In general, my general involvement in the street art world is as minimal as being an objective outsider, a fan and follower of the work in my local territory. That’s not to I have contemplated it myself, but as an appreciator of art in any that interests me lead me to what happened next with Akse-P19.

“It’s like chasing a ghost” – imagine finding out when wandering around Manchester that there is a portrait of Anthony Hopkins in the Northern Quarter (colloquially known as the bohemian sector of Manchester). I had to get a picture of it. I knew that many artists have put their work up on walls for a while now, something that seemingly Manchester City Council was actively supporting, but something about this painting was different – the sheer graphic realism. By the time I got there, someone had already defaced it, which we shall go into more detail later.

I was on my way to work on the bus, when I spotted another. This was Christopher Walken now, and I couldn’t wait until my next day off to drag my missus to Manchester to seek it out. It ended up being the day after my Rob Zombie gig at the Manchester Arena, so aside from being utterly vanquished, I felt rough – it showed. I soon realised that I was chasing a ghost around the city centre. Of course it’s easy enough to contact the guy direct, but that’s no fun. I was following the artist through his posts to Instagram to see what would happen next. This obviously included Twitter/Facebook/Tumblr but that’s what we all do these days.

Next I found out Jack Nicholson was going up somewhere. I was to become part of the Psychopaths Project Akse had been working on. So I’ve already picked Hopkin’s nose, had Walken kiss my ass, and now I got to tickle Nicholsons chin.

And then. Heisenberg.

Watching the progress unfold on IG about a new piece appearing got me excited, but I couldn’t get to Manchester until my next day off work. It turned out to be quite fortuitous.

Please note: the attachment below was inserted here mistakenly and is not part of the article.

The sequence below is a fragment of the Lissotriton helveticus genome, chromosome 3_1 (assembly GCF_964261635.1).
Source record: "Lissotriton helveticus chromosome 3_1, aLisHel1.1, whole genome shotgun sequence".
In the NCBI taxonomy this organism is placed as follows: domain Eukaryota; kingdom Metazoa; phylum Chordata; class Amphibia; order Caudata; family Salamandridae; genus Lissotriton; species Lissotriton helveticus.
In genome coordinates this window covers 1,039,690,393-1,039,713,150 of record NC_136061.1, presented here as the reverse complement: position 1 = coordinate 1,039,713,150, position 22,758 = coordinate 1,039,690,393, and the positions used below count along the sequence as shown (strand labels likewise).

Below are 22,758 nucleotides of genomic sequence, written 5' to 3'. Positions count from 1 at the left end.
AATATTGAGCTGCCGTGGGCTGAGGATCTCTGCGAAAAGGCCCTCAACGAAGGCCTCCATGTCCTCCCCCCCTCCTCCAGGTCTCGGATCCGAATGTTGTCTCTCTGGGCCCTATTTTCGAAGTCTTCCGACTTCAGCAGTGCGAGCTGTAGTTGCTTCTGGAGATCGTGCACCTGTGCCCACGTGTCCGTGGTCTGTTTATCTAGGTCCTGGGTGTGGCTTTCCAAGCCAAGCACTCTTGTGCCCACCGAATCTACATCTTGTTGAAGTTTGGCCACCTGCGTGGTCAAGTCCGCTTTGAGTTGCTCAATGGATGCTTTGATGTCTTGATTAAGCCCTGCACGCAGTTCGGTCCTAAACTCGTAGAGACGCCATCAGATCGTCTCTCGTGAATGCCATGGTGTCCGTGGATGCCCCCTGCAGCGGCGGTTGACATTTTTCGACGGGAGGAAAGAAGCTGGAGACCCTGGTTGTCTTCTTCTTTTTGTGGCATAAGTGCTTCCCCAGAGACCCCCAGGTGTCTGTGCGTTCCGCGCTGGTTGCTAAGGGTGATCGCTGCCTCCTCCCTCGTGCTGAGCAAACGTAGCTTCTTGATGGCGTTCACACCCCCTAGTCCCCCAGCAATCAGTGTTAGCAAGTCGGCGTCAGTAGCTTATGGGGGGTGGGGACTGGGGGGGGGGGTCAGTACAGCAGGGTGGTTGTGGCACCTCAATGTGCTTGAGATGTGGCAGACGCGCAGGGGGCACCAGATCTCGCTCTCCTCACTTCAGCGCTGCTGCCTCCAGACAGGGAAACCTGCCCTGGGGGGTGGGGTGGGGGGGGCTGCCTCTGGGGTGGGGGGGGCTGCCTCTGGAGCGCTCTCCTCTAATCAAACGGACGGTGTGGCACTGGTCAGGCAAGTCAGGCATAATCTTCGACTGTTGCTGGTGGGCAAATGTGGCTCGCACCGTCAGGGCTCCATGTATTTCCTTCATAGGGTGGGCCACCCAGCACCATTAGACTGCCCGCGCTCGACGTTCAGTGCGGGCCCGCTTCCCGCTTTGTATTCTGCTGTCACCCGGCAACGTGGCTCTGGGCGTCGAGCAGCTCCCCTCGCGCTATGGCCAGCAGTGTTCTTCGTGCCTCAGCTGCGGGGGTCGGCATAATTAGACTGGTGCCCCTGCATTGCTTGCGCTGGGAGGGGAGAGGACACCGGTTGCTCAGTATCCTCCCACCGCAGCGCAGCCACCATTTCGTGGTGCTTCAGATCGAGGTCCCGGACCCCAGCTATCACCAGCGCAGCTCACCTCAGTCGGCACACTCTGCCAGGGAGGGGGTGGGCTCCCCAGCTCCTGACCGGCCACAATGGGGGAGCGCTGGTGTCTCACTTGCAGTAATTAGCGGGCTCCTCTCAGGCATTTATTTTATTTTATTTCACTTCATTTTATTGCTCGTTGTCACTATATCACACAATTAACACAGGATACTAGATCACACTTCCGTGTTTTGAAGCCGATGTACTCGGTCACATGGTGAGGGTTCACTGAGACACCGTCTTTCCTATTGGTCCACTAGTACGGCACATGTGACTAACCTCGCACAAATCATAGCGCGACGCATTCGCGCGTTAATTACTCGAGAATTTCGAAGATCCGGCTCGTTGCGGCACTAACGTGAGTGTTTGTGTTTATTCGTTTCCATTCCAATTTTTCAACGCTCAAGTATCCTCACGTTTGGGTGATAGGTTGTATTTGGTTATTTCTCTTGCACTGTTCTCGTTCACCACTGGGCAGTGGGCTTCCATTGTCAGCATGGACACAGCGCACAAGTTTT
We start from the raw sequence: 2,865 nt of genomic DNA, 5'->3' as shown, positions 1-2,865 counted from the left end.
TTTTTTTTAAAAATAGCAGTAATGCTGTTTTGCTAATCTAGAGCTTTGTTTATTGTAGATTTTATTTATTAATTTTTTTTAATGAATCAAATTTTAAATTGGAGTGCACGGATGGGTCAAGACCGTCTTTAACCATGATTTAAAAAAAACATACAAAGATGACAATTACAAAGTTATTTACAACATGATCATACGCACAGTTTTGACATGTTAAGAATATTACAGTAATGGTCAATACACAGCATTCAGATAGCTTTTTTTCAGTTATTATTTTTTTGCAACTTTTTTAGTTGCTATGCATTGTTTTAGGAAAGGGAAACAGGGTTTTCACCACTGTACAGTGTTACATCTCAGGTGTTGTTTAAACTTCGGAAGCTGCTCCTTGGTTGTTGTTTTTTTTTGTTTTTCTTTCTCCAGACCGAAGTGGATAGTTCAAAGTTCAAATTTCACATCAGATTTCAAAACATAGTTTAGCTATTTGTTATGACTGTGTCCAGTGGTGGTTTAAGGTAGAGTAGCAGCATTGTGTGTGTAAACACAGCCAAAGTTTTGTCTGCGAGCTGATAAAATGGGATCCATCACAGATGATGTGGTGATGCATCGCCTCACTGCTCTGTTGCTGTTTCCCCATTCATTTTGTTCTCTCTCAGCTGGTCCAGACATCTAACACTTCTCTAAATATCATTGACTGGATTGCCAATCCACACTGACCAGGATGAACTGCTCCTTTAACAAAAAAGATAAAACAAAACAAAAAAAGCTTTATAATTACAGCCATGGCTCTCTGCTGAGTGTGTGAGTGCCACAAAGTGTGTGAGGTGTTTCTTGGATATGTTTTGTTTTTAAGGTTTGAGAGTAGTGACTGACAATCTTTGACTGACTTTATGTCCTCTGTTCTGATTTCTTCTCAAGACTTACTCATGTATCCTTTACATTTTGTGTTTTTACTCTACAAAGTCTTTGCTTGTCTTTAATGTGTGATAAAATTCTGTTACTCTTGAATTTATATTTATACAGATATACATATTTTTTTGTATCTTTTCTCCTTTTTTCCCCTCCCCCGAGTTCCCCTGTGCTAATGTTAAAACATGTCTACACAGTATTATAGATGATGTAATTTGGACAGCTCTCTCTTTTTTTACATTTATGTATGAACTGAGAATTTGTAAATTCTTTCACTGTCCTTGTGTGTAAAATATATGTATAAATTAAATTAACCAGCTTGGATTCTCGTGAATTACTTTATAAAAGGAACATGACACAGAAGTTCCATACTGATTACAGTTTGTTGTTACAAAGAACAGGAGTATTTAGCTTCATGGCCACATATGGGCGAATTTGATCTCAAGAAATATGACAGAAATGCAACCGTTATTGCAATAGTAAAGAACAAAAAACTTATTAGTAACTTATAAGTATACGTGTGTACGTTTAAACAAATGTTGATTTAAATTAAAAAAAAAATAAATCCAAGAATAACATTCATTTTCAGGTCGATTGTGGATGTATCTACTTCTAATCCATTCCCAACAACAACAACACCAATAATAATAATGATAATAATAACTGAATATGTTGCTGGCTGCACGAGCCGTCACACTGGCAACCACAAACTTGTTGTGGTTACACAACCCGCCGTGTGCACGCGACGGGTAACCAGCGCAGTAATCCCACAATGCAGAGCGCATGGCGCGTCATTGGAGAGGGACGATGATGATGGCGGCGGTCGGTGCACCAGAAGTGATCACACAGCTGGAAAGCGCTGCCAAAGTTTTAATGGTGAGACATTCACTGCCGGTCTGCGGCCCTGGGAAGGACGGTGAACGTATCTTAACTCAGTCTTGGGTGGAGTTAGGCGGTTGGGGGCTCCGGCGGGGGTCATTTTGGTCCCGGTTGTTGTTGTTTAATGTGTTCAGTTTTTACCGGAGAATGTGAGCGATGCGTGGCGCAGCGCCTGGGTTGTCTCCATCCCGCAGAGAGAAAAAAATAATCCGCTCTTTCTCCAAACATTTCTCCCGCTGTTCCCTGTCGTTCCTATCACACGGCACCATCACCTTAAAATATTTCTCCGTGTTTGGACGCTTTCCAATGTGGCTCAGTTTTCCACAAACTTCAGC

Not only was I grabbing a photo with the latest piece by Akse, I was bandwagoning on the latest zeitgeist. However, I learned later that the street this was on was also the scene of a prior police raid on an actual Meth Lab a few doors down. This lead to some wild discussions on forums via the local newspapers as some residents of the area proclaimed it brightened up the place, whilst others decried the fact it was bringing further controversy. I suppose some people cannot separate fact from fiction when Breaking Bad as a show does not tend to glamourize the use and abuse of Crystal Meth.

Then, a day later it got defaced. Cue furore in the media over the ‘vandalism in protest.’

The scratching of his OWN name and a hammer and scythe made for an interesting dichotomy of rage. See here.

Akse did what he’s best at to fix and respray the art, with the support of many IG/FB community. Before it happened again. Someone was clearly not happy with what can only be described as epic art. Akse came back with another piece: Hank Shrader (Played by Dean Norris). So I managed to flit into Manchester yet again, right place, right time to capture a shot with the Hank (at that point unfinished).

Heisenberg Breaking Bad graffiti Heisenberg Breaking Bad graffiti defaced
Hank Schrader Breaking Bad graffiti Hank Schrader Breaking Bad pusher graffiti

Akse must have been followed by some people on social media to allow for this defacement to happen so rapidly. One thing to point out is the use of the phrase “˜Pushers Out’ scrawled under the eye of Hank. If my Breaking Bad recollection serves me correctly, I’m pretty sure the Hank “˜character’ was a DEA Agent, you know, those tasked with stopping drugs on the streets, breaking drug cartels”¦maybe the defacer was being ironic, or ill-educated. Read more here.

The popularity of these piece has lead the worlds media to take notice, and Akse has since had news articles appearing in Mexico and Holland, as well as here. So, I chose to track down the ghost I had been chasing. By email.